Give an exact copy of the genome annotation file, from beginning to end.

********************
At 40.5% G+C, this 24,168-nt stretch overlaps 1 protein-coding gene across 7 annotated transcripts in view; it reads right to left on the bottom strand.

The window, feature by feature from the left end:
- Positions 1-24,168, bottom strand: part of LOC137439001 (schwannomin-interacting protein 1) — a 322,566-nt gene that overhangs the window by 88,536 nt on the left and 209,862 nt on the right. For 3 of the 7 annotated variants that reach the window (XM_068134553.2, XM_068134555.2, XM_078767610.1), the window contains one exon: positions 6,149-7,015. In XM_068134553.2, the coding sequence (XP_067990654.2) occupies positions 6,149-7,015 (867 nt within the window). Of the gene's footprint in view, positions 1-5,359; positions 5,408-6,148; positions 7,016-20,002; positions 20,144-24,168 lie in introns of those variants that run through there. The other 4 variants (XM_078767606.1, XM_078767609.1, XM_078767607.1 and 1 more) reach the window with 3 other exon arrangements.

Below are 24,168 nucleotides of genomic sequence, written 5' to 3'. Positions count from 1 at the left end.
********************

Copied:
At 40.5% G+C, this 24,168-nt stretch overlaps 1 protein-coding gene across 7 annotated transcripts in view; it reads right to left on the bottom strand.

The window, feature by feature from the left end:
- Positions 1-24,168, bottom strand: part of LOC137439001 (schwannomin-interacting protein 1) — a 322,566-nt gene that overhangs the window by 88,536 nt on the left and 209,862 nt on the right. For 3 of the 7 annotated variants that reach the window (XM_068134553.2, XM_068134555.2, XM_078767610.1), the window contains one exon: positions 6,149-7,015. In XM_068134553.2, the coding sequence (XP_067990654.2) occupies positions 6,149-7,015 (867 nt within the window). Of the gene's footprint in view, positions 1-5,359; positions 5,408-6,148; positions 7,016-20,002; positions 20,144-24,168 lie in introns of those variants that run through there. The other 4 variants (XM_078767606.1, XM_078767609.1, XM_078767607.1 and 1 more) reach the window with 3 other exon arrangements.

Below are 24,168 nucleotides of genomic sequence, written 5' to 3'. Positions count from 1 at the left end.